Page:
An Effective Conceptual Multisensory Multimedia Model To Support Dyslexic Children In Learning

An Effective Conceptual Multisensory Multimedia Model To Support Dyslexic Children In Learning

Manjit Singh Sidhu (Tenaga National University, Malaysia) and Eze Manzura (Tenaga National University, Malaysia)
DOI: 10.4018/jicte.2011070104
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Multimedia has affected many areas in education and benefited users, including disabled ones. In this paper the authors propose an effective conceptual courseware development model specifically for dyslexic children. Five essential features are identified to support this model, namely, interaction, activities, background colour customization, directional text reading (left-right) identification, and detail instructions. A prototype courseware based on the proposed model was developed and tested with a small sample of dyslexic children from selected schools in Malaysia. The evaluation showed positive results in terms of performance whereby 60% of the users showed improvement in their performance, 30% showed unchanged results and 10% displayed a decrease in performance.
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Dyslexia is associated with difficulty or problem with words specifically in reading, spelling and expressing thoughts on paper (Greene, 2006). Dyslexic children are physically and mentally normal but have unusual difficulties in reading, spelling and writing. According to a local press the New Straits Times (2009), it is estimated about 5% of school going children in Malaysia are dyslexic.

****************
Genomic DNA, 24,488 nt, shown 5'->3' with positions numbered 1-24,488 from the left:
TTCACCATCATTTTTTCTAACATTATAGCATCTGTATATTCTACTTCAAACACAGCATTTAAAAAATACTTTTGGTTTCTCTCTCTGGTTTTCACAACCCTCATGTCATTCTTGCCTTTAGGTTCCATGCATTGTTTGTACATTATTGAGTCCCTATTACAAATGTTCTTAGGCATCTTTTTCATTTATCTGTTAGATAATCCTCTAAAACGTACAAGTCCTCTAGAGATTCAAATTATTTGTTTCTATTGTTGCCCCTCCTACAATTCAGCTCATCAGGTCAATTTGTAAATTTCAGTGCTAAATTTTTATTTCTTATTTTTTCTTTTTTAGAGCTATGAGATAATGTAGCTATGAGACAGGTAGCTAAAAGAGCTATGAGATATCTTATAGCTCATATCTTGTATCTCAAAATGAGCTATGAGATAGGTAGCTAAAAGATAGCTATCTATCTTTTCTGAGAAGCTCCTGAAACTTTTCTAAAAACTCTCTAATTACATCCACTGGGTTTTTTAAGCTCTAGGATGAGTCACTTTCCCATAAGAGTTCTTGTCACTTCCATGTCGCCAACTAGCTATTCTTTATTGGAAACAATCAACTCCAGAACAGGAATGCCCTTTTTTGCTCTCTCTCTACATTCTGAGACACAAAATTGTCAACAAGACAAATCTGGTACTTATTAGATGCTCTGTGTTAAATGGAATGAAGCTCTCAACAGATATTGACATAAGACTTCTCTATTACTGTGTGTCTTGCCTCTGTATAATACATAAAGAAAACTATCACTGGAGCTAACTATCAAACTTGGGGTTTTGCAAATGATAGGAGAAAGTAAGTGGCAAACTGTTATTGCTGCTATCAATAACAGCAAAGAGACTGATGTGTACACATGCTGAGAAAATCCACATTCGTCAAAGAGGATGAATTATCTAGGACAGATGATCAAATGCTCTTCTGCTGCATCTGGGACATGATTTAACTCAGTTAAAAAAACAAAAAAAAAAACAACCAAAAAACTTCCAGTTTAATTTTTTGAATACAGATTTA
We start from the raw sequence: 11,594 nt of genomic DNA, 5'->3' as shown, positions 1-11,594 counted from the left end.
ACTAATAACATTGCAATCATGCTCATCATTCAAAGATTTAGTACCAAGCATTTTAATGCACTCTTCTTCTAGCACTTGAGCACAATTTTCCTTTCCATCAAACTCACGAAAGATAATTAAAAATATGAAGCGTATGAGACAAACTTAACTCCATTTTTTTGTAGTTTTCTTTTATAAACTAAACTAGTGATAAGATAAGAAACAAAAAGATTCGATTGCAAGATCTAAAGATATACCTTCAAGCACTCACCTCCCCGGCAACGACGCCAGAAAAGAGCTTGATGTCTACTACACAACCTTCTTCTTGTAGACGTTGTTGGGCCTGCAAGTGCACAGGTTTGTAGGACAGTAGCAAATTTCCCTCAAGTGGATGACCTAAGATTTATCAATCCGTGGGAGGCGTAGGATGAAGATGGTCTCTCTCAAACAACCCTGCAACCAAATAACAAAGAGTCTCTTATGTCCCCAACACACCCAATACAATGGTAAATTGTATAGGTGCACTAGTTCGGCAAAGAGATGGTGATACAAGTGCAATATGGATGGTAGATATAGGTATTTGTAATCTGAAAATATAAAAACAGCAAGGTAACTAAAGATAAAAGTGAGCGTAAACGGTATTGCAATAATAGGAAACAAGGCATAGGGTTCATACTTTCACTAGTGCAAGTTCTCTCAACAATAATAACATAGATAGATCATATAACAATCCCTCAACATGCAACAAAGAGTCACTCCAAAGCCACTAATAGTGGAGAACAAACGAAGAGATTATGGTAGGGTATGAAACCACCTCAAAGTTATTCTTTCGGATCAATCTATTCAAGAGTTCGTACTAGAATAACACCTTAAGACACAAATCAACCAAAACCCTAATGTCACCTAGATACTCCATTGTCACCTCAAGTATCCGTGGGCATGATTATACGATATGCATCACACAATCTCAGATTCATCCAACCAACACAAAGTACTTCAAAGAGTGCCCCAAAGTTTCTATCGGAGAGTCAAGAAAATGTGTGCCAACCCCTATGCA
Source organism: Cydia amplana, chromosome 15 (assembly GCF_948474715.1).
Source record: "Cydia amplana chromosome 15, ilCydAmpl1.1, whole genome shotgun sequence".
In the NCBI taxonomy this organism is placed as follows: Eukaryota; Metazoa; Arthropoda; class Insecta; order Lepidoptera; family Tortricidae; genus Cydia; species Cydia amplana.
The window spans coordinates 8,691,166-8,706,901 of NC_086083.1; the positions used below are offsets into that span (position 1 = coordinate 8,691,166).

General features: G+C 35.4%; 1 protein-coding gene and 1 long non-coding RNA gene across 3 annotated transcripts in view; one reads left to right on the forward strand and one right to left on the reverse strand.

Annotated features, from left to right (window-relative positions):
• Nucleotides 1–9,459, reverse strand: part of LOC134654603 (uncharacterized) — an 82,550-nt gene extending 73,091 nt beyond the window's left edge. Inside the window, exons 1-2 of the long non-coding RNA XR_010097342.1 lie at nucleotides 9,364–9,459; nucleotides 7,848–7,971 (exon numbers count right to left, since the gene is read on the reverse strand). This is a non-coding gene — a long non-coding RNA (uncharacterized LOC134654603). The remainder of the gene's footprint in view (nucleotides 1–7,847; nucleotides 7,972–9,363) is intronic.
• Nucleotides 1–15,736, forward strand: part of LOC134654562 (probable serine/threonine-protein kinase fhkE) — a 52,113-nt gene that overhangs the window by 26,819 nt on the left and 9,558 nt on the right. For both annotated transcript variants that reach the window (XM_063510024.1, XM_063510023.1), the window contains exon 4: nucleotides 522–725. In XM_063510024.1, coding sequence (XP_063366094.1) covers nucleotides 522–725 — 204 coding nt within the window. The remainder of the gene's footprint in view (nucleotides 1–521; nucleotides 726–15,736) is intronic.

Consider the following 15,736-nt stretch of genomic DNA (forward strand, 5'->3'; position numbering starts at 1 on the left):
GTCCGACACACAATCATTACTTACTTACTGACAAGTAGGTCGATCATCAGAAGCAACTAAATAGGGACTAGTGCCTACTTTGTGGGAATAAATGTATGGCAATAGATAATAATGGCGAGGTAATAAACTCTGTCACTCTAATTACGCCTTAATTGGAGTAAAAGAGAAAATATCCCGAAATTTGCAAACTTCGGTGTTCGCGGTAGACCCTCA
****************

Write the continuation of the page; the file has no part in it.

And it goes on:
The word dyslexia is derived from the Greek word “dys” meaning poor or inadequate and “lexis” means words or language (British Dyslexia Association, 2008). Along with the difficulties mentioned above, dyslexia also affects memory, concentration, sometimes mathematics, music and self-organization (Hornsby, 1995). According to some psychologists dyslexia is not a disease (Vicari et al., 2005; Shaywitz, 2003; Berninger et al., 2008). This is supported by Sariah Amirin (The Berita Harian Press, 2009), the President of Dyslexia Association, Malaysia in the quotation below:

“Dyslexia is not a disease it occurs in children with normal vision and nothing to do with the hearing, sight and brain damage. It happens because the brain lacks of a function to translate the image seen or heard into something meaningful.”

Recently, there have been a number of researchers looking at the benefits of multimedia educational courseware and addressing various educational issues in the market. This indicates that multimedia applications are widely used within the educational domain. Among others, the use of multimedia as secondary learning tool could play an important role to motivate students’ interest hence improving their performance in learning.

The main objective of this research was to study the problems faced by dyslexic children and to evaluate their preferred learning styles. In addition better multimedia tools could be developing for them to use in their learning.


Current State Of Education For Dyslexic Children In Malaysia

In Malaysia, the dyslexia program was initiated by the Education Ministry in 2004 where “Sekolah Kebangsaan Taman Tun Dr. Ismail” was the first school. At present, it is estimated around 5% or 314,000 of school going children in Malaysia are dyslexic (New Straits Times, 2009). Even though the figure is fairly high, the number of schools and trained personnel addressing the problems are relatively small; there are only about 30 schools that offer special programs for the dyslexic and 100 trained teachers in this field (Devaraj & Roslan, 2006; New Straits Times, 2009). Moreover, due to the lack of knowledge, dyslexic children are left behind and often misjudged as being lazy and slow learners (low ability children with low IQ).

Based on the above-mentioned limitations, a study was conducted on the problems faced by dyslexic children and also the awareness level of this problem in Malaysia. Based on the results gathered from readings (journals and articles) and also interviews (Dyslexic program teachers), it can be concluded that Malaysia still lacks materials and experts in the field (Lee, 2008; Devaraj & Roslan, 2006; Gomez, 2004). In a recent work, the causes and symptoms of dyslexia have been defined (Eze, 2010).

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